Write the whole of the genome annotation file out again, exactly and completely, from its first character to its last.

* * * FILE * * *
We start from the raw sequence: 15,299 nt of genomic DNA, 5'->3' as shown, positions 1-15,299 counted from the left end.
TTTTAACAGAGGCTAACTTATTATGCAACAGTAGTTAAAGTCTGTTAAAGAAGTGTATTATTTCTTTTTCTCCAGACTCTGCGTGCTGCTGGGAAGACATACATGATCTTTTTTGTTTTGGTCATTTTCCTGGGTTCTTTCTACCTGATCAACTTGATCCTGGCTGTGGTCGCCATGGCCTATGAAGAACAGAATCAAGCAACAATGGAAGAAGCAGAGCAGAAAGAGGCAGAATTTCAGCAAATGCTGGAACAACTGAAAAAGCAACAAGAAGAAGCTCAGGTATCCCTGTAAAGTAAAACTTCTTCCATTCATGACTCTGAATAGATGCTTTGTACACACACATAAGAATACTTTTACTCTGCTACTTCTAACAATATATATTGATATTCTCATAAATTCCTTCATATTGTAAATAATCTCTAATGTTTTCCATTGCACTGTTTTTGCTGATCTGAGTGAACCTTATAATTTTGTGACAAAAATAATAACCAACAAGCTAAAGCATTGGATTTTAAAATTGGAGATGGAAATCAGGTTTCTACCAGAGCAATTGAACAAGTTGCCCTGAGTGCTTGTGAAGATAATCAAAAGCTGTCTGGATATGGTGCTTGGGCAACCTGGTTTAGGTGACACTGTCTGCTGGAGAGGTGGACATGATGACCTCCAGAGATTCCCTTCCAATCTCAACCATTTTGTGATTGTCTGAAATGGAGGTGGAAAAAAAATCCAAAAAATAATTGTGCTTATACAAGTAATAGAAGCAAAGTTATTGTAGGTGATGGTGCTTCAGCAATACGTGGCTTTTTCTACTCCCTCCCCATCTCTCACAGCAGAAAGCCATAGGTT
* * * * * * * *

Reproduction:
We start from the raw sequence: 15,299 nt of genomic DNA, 5'->3' as shown, positions 1-15,299 counted from the left end.
TTTTAACAGAGGCTAACTTATTATGCAACAGTAGTTAAAGTCTGTTAAAGAAGTGTATTATTTCTTTTTCTCCAGACTCTGCGTGCTGCTGGGAAGACATACATGATCTTTTTTGTTTTGGTCATTTTCCTGGGTTCTTTCTACCTGATCAACTTGATCCTGGCTGTGGTCGCCATGGCCTATGAAGAACAGAATCAAGCAACAATGGAAGAAGCAGAGCAGAAAGAGGCAGAATTTCAGCAAATGCTGGAACAACTGAAAAAGCAACAAGAAGAAGCTCAGGTATCCCTGTAAAGTAAAACTTCTTCCATTCATGACTCTGAATAGATGCTTTGTACACACACATAAGAATACTTTTACTCTGCTACTTCTAACAATATATATTGATATTCTCATAAATTCCTTCATATTGTAAATAATCTCTAATGTTTTCCATTGCACTGTTTTTGCTGATCTGAGTGAACCTTATAATTTTGTGACAAAAATAATAACCAACAAGCTAAAGCATTGGATTTTAAAATTGGAGATGGAAATCAGGTTTCTACCAGAGCAATTGAACAAGTTGCCCTGAGTGCTTGTGAAGATAATCAAAAGCTGTCTGGATATGGTGCTTGGGCAACCTGGTTTAGGTGACACTGTCTGCTGGAGAGGTGGACATGATGACCTCCAGAGATTCCCTTCCAATCTCAACCATTTTGTGATTGTCTGAAATGGAGGTGGAAAAAAAATCCAAAAAATAATTGTGCTTATACAAGTAATAGAAGCAAAGTTATTGTAGGTGATGGTGCTTCAGCAATACGTGGCTTTTTCTACTCCCTCCCCATCTCTCACAGCAGAAAGCCATAGGTT